How Nigerian Can Harness Intellectual Property, By WIPO
Assistant Director General of the World Intellectual Property Organisation (WIPO), Mr Geoffrey Onyeama, has advocated a structured approach in harnessing Nigeria's intellectual property assets which he said remained one of the tools for economic development.
Onyeama spoke to THISDAY in Geneva, Switzerland, the first in a series of investigative reports by the paper on Nigeria, Globalisation and the Effectiveness of the Country's Participation in Multilateral Institutions.
The top WIPO official said the country has creative sectors such as the pharmaceutical, music and film industries, research sector, cultural sector and individual inventors that remain untapped.
"In a world increasingly geared towards wealth creation through intellectual property, Nigeria has vast opportunities to diversify its economy. The level of awareness at the policy level is important", he said.
"We need to identify where we are, where we want to go and have a clear idea of what we want and our engagement at the World Intellectual Property Organisation (WIPO) should not be ad hoc, or piece meal. It should be structured. There is room for Nigeria to be active on different levels".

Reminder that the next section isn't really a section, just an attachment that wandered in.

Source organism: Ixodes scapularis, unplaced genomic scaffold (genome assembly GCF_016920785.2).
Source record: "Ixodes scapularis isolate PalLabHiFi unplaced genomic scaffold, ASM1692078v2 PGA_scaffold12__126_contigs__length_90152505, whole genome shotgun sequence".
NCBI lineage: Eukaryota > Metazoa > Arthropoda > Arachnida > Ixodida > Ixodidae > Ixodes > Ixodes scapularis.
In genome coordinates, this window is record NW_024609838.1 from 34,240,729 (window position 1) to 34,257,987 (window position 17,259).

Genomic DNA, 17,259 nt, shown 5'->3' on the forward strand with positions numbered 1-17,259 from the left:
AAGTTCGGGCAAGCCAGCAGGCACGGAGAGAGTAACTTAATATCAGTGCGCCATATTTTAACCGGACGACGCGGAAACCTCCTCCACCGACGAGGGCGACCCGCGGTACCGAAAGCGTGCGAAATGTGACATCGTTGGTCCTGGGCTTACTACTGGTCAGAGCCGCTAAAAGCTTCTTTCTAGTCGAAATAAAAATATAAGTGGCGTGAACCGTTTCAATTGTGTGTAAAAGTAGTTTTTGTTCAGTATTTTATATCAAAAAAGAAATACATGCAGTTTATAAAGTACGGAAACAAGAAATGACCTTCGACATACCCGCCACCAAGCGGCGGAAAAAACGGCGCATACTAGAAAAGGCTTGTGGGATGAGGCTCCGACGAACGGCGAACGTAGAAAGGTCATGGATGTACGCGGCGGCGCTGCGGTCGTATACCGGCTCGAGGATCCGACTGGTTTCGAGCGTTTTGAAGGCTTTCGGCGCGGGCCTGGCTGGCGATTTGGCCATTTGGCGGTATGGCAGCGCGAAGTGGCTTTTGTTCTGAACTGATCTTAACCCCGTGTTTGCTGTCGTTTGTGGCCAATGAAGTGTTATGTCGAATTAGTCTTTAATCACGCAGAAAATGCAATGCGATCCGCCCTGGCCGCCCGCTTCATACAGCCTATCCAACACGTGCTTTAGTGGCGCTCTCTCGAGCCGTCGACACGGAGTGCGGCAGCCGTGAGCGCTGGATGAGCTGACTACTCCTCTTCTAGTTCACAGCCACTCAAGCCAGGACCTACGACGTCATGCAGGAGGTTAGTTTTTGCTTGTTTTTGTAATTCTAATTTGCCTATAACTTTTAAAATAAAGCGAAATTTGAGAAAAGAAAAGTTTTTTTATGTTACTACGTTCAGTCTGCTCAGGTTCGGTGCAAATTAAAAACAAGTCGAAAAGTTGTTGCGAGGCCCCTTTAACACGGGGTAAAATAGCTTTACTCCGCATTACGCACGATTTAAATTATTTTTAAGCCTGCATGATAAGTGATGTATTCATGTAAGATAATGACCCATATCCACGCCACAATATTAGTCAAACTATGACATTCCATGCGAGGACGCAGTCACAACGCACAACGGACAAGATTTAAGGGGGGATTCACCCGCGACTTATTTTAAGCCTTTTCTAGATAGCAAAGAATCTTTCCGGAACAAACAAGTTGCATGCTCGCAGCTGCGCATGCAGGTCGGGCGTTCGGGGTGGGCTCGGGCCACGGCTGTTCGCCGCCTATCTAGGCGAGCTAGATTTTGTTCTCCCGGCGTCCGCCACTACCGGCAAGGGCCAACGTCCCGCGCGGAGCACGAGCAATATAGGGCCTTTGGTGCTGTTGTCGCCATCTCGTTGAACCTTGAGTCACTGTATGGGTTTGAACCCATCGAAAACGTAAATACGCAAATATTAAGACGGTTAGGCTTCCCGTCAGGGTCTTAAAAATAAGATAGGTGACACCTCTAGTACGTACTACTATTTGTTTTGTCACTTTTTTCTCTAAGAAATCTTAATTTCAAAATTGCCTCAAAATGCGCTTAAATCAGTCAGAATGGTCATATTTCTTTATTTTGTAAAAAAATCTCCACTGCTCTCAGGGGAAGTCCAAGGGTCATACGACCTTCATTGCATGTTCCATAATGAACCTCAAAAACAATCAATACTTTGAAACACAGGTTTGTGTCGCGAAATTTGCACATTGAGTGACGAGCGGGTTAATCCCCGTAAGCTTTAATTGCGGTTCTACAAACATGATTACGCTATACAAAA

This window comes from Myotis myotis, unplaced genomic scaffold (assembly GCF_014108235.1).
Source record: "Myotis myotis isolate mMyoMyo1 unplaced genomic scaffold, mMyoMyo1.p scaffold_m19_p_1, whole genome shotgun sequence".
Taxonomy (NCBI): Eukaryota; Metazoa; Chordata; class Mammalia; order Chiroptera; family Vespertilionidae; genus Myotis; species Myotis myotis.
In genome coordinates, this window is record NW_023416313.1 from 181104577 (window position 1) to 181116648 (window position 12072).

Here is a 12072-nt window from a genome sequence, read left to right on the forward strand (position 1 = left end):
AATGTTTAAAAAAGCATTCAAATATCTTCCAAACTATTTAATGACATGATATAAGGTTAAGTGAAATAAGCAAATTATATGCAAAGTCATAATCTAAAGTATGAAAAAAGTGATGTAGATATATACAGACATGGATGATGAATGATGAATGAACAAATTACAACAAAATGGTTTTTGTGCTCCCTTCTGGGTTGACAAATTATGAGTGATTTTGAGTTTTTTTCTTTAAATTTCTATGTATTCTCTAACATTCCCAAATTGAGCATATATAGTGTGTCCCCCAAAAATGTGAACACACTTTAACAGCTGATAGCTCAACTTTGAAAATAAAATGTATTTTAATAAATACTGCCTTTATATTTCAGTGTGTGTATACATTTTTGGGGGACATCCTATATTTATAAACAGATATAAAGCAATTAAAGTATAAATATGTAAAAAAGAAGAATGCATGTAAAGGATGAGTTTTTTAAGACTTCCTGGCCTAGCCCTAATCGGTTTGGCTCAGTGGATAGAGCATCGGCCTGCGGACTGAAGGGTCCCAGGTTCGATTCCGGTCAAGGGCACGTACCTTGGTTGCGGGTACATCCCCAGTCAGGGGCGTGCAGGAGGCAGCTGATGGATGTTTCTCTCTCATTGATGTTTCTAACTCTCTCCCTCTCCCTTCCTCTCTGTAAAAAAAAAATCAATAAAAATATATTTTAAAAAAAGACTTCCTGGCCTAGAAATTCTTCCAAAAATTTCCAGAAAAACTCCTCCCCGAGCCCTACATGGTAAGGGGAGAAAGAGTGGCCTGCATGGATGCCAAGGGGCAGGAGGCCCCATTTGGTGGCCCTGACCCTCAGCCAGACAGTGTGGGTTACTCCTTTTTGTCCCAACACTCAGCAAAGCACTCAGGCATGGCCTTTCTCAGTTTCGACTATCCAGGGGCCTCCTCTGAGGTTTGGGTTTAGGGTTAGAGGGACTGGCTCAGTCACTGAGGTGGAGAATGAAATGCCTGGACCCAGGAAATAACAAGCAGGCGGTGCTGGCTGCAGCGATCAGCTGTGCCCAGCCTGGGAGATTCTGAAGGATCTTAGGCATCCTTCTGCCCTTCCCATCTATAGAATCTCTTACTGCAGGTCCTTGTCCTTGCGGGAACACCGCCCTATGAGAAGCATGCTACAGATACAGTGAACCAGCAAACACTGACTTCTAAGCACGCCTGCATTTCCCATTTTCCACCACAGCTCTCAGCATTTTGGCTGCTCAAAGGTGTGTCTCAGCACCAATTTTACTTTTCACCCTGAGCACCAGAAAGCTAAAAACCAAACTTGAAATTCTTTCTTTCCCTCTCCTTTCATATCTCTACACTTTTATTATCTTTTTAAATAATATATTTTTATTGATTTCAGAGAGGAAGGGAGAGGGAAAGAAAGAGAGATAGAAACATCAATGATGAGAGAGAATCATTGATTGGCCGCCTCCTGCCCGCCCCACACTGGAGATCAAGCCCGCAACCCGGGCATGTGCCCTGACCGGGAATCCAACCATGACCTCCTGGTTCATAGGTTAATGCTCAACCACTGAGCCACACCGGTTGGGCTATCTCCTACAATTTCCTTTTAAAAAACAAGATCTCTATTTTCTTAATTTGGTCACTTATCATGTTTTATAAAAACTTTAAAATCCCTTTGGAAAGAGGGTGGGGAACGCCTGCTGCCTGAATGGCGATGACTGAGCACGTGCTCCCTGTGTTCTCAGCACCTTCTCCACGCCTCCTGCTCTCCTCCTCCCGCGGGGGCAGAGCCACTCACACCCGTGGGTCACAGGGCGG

"There is no cohesion between different institutions that deal with these issues in Nigeria. They should be staffed with people who understand the benefits of technology to the country," he said.
Onyeama stressed the need to protect and support Small and Medium Sized Enterprises (SMEs) which could possibly make up the bulk of economic activity in the nearest future.
"Nigeria's strategy should be to increase our intellectual property assets by strengthening the necessary institutions, giving them the autonomy to operate and enacting legislation to achieve these objectives".
"The most important source of technological information known to man today is the patent system. And Nigeria needs to seize the opportunity", he stated.
He cited products such as Microsoft, Coca-cola and the Rolex trademark as an indication that the main assets in the future will be found not in "mortar and bricks" but in the "minds" of people.
"It's something that we cannot underestimate. Oil is the mainstay of our economy now. When oil finishes, what you will need to be competitive is a knowledge economy. Countries like Switzerland, Singapore and Japan have no natural resources but have built their wealth based on intellectual assets".
"That is the way we have to go. Our greatest resource is our people. We have to develop policies to enable them create and transform them into tangible economic benefits and we need to include intellectual property in our school curriculum," he stated.
The World Patent Report 2008 released by WIPO shows that Nigeria made only three patent filings, a number that is considered abysmal, given the creative sectors existent in the country.